Its closed at 19.7 on Monday, registering an increase of 3.16 per cent over the previous session's close price. Analysts said the investors took position on Appollo Ispat's share amid optimism as the company posted 450 per cent year-on-year growth in earning per share (EPS) in second quarter (Q2) for October-December period in 2015.
Appollo Ispat was followed by Square Pharma, Fu-Wang Ceramic, The City Bank and Beximco Pharma in turnover chart.
Among the major sectors, engineering increased 1.02 percent in market capitalisation, followed by textile that rose 0.96 percent, fuel and power 0.34 percent, cement 0.28 percent and banks 0.41 percent.
Conversely, food and allied and mutual fund sectors declined 1.46 percent and 0.36 percent respectively. Apex Spinning and Knitting Mills was the day's best performer with 9.98 percent in gains, while Dacca Dyeing & Manufacturing Company was the worst loser, shedding 9.86 percent.
Market turnover slightly declined 0.8
percent to Tk 393.49 crore, with 11.5 crore shares and mutual fund units changing hands in the DSE.
Chittagong stocks rose with the bourse's benchmark index, CSCX, increasing 33.72 points or 0.39 percent to finish the day at 8,531.38 points. Gainers beat losers as 118 advanced and 87 declined, while 31 finished unchanged on the Chittagong Stock Exchange.
DSEX dip and topsy turvy turnover
Stocks plummeted over two weeks to end through January 28, the last trading day of the week. Earlier DSE index had crossed 4800 mark showing continued buoyancy in trading only to witness a sudden downward drive in the following days that continued up to last two weeks.
The downswing initially set in to cash profit but it was quickly decelerated by some unguarded sensitive comment by certain SEC official monitoring the stocks inducing fear about market foundation.
Moreover end January saw the break down of the trading system that affected over two dozens of brokerage firms resulting from partial dysfunction of central server's network with those trading houses.
The psychological message on the floor further accentuated in trading loss both in terms of volume and value. Investors often stay panicked in the market because of confidence gap in the light of frequent market volatility and past market crashes.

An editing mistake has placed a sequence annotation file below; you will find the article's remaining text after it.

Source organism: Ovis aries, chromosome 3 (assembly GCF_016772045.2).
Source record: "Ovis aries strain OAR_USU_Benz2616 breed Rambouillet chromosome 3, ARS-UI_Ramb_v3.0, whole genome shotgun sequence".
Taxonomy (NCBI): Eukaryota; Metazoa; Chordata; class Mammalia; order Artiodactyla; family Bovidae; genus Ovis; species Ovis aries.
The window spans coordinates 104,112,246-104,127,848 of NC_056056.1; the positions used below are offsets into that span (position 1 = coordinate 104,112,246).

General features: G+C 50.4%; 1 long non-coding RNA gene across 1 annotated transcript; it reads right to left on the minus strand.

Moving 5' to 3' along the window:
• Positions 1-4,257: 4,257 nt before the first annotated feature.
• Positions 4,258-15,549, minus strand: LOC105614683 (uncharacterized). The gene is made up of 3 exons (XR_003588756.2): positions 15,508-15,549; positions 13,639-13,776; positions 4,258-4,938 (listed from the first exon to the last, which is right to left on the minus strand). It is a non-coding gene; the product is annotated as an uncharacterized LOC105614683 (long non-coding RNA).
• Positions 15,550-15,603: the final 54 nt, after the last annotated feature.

The market suffered from cautious investors' stance to lack of clear direction. Analysts said investors adopted bottom-up approach and market movement remained bearish reflected by price movement in sector specific stocks. All trading sessions of the week ended in the red.
Week-on-week, DSEX, the prime index of the Dhaka Stock Exchange (DSE) dipped below the 'psychological' threshold of 4,600-mark and settled in the last week of January at 4,573.59, slumping by 84.36 points or 1.81 per cent.
The two other indices also closed lower. The DS30 index, comprising blue chips, fell 21.87 points or 1.25 per cent to finish at 1,729.16. The DSE Shariah Index dropped 14.69 points or 1.31 per cent to close at 1,102.70.
Chittagong Stock Exchange (CSE) ended lower with its Selective Categories Index, CSCX, falling 88.11 points or 1.06 per cent to end at 8,566.28. The total turnover for the week came down to Tk 21.52 billion which was Tk 29.41 billion in the week before.
The DSE daily turnover averaged Tk 4.30 billion on Monday, which was nearly 27 per cent lower than the previous week's average of Tk 5.88 billion. The overall activities remained confined on, textile, engineering and fuel and power sectors, where they captured 19 per cent, 15 per cent, 10 per cent respectively of the week's total turnover.
Selling frenzy prevailed in the market to avoid further losses.
"The investors preferred micro cap stocks over the cap classes, reallocating their capital to the smallest of cap classes." Micro caps gained 0.8 per cent, while mini and large caps fell by 1.7 per cent and 0.9 per cent, which contributed in market decline as per market analysts.
The losers took a strong lead over the gainers as out of 328 issues traded, 195 closed lower, 106 higher and 27 issues remained unchanged on the DSE trading floor during the week.
The market capitalisation of the DSE also fell by 0.73 per cent as it was Tk 3,193.68 billion on the opening day of the week and it stood at Tk 3,170.36 billion on closing day of the week.
Negative return in 15 sectors
The market capitalisation of most of the sectors posted negative return last week on the Dhaka Stock Exchange (DSE) with worst performance seen from fuel and power sector.
Among the 19 sectors on the premier bourse (except corporate bonds, debenture and treasury bonds), the market capitalisation of 15 sectors posted negative return while only four sectors saw marginal gain.
Fuel and power sector was the biggest loser, plunging by 2.73 per cent as 15 issues of the sector witnessed price erosion while only three managed to close in positive zone.
Among the fuel and power issues, BD Welding took a big hit, losing 7.7 per cent followed by Shahjibazar Power 4.6 per cent, United Power Generation and Distribution Company 4.6 per cent, Titas Gas 3.9 per cent and Jamuna Oil 3.5 per cent.
However, the state-owned Eastern Lubricants was the week's best performer from the fuel and power sector, advancing 45.2 per cent following its extraordinary earning report in the second quarter (Q2).
Other top losers were miscellaneous 2.70 per cent, services and real estate 2.62 per cent, engineering 2.14 per cent, textile 2.12 per cent, telecommunication 1.86 per cent.
Mutual fund also lost 1.58 per cent last week followed by tannery 1.24 per cent, cement 1.18 per cent, insurance 0.85 percent, financial institutions 0.71 per cent, pharmaceuticals 0.70 per cent, paper and printing 0.69 per cent and banks 0.62 per cent.
Hong Kong stocks
Just to take note of Asian market trend, I am mentioning midweek position thereof Feb 2 Hong Kong shares ended lower on Tuesday, uninspired by a sharp rebound in mainland stocks, as energy shares led falls.The Hang Seng index fell 0.8 percent, to 19,446.84, while the China Enterprises Index lost 1.1 percent, to 8,058.83 points.